Discourse and the Construction of Society: Comparative Studies of Myth, Ritual, and Classification

Discourse and the Construction of Society: Comparative Studies of Myth, Ritual, and Classification

Discourse and the Construction of Society: Comparative Studies of Myth, Ritual, and Classification

Discourse and the Construction of Society: Comparative Studies of Myth, Ritual, and Classification

Synopsis

In this bold theoretical work, Bruce Lincoln explores the ways in which myth, ritual, and classification hold human societies together--and how, in times of crisis, they can be used to take a society apart and reconstruct it. Without overlooking the role of coercive force in the maintenance (or overthrow) of social structures, Lincoln argues his thesis with compelling illustrations drawn from such diverse areas as Platonic philosophy, the Upanishads of India, ancient Celtic banquets, professional wrestling, and the Spanish Civil War. This wide-ranging interdisciplinary study--which draws on works in history, semiotics, anthropology, sociology, classics, and indology--offers challenging new insights into the complex dynamics of social cohesion and change.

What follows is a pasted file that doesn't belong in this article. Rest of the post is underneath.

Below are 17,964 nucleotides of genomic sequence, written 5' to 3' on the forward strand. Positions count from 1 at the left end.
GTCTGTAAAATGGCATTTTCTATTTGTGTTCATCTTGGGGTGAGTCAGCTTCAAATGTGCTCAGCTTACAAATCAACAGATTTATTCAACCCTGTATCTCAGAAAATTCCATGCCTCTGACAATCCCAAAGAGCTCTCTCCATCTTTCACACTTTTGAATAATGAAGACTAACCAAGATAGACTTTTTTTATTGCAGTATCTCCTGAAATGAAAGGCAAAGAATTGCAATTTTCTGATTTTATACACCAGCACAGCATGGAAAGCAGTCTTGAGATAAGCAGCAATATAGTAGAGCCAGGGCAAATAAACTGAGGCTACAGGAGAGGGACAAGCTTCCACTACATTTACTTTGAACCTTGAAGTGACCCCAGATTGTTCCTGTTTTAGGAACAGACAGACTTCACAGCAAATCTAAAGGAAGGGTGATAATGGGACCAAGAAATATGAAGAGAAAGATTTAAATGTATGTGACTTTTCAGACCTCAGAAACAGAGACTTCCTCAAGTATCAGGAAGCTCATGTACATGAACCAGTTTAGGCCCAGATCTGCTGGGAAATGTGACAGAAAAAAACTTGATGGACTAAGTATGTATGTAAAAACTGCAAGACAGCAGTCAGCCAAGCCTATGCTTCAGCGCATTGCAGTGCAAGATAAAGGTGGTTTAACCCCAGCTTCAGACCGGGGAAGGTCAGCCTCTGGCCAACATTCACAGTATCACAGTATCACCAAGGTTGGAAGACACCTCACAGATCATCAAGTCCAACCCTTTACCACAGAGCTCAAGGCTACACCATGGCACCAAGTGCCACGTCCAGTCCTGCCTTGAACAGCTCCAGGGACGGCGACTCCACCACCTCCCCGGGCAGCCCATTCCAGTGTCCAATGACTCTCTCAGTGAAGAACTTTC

Excerpt

The studies that follow pursue the question of how certain specific modes of discourse—myth, ritual, and classification—can be, and have been, employed as effective instruments not only for the replication of established social forms (this much is well known), but more broadly for the construction, deconstruction, and reconstruction of society itself. Before we can turn to this topic, however, there is another that must be treated: No consideration of discourse is complete that does not also take account of force.Together, discourse and force are the chief means whereby social borders, hierarchies, institutional formations, and habituated patterns of behavior are both maintained and modified.

Force and Discourse

Force (i.e., the exercise or threat of physical violence) is an instrument open to a variety of uses by individuals and groups within any society.It is regularly employed by those who hold official power to compel obedience and suppress deviance. Thus they preserve generalized social stability and, what is more, a specific configuration in which they—and certain others with whom they have close and complex relations—occupy positions of privilege and enjoy disproportionately large shares of those classic scarce and desired resources Weber identified as wealth, power, and prestige as well as such other desiderata as education, information, health, leisure, and sumptuary goods of various sorts.Further, force may also be used by ruling elites to effect significant social change, for instance, when they direct the violence at their disposal beyond the borders of their own society in campaigns of expansive conquest through which ever-larger social aggregates with more varied and complex patterns of organization can be constructed.

Moreover, elites hold no monopoly on the exercise of force, and how-

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